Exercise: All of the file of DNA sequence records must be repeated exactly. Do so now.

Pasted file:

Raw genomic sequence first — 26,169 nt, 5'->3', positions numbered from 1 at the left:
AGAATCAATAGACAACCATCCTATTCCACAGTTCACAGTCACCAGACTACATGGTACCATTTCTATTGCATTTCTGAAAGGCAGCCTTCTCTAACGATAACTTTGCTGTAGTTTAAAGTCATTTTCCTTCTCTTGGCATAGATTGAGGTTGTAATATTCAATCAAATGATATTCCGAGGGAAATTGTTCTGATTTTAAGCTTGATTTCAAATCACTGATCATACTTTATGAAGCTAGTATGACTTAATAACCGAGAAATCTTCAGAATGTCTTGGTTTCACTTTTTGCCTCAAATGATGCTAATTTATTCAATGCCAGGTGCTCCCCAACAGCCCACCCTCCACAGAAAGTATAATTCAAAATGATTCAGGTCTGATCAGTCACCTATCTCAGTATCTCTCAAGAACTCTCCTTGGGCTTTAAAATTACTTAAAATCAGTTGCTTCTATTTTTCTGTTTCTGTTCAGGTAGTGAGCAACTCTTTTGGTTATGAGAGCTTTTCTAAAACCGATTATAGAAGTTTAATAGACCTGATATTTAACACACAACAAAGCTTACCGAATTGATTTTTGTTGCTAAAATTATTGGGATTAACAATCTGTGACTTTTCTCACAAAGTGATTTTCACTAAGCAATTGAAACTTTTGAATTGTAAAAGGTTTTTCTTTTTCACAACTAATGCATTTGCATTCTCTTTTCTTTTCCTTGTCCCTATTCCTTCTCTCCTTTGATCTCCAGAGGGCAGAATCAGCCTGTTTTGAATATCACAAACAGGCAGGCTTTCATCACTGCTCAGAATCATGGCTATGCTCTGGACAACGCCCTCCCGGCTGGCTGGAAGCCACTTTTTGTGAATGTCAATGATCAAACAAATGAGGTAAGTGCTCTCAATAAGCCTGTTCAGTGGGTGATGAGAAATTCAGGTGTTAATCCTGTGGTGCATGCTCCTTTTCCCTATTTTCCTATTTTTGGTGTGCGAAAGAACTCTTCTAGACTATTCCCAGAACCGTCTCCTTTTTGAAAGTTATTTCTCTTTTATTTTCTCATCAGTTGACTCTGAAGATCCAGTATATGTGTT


Raw genomic sequence first — 26,169 nt, 5'->3', positions numbered from 1 at the left:
AGAATCAATAGACAACCATCCTATTCCACAGTTCACAGTCACCAGACTACATGGTACCATTTCTATTGCATTTCTGAAAGGCAGCCTTCTCTAACGATAACTTTGCTGTAGTTTAAAGTCATTTTCCTTCTCTTGGCATAGATTGAGGTTGTAATATTCAATCAAATGATATTCCGAGGGAAATTGTTCTGATTTTAAGCTTGATTTCAAATCACTGATCATACTTTATGAAGCTAGTATGACTTAATAACCGAGAAATCTTCAGAATGTCTTGGTTTCACTTTTTGCCTCAAATGATGCTAATTTATTCAATGCCAGGTGCTCCCCAACAGCCCACCCTCCACAGAAAGTATAATTCAAAATGATTCAGGTCTGATCAGTCACCTATCTCAGTATCTCTCAAGAACTCTCCTTGGGCTTTAAAATTACTTAAAATCAGTTGCTTCTATTTTTCTGTTTCTGTTCAGGTAGTGAGCAACTCTTTTGGTTATGAGAGCTTTTCTAAAACCGATTATAGAAGTTTAATAGACCTGATATTTAACACACAACAAAGCTTACCGAATTGATTTTTGTTGCTAAAATTATTGGGATTAACAATCTGTGACTTTTCTCACAAAGTGATTTTCACTAAGCAATTGAAACTTTTGAATTGTAAAAGGTTTTTCTTTTTCACAACTAATGCATTTGCATTCTCTTTTCTTTTCCTTGTCCCTATTCCTTCTCTCCTTTGATCTCCAGAGGGCAGAATCAGCCTGTTTTGAATATCACAAACAGGCAGGCTTTCATCACTGCTCAGAATCATGGCTATGCTCTGGACAACGCCCTCCCGGCTGGCTGGAAGCCACTTTTTGTGAATGTCAATGATCAAACAAATGAGGTAAGTGCTCTCAATAAGCCTGTTCAGTGGGTGATGAGAAATTCAGGTGTTAATCCTGTGGTGCATGCTCCTTTTCCCTATTTTCCTATTTTTGGTGTGCGAAAGAACTCTTCTAGACTATTCCCAGAACCGTCTCCTTTTTGAAAGTTATTTCTCTTTTATTTTCTCATCAGTTGACTCTGAAGATCCAGTATATGTGTT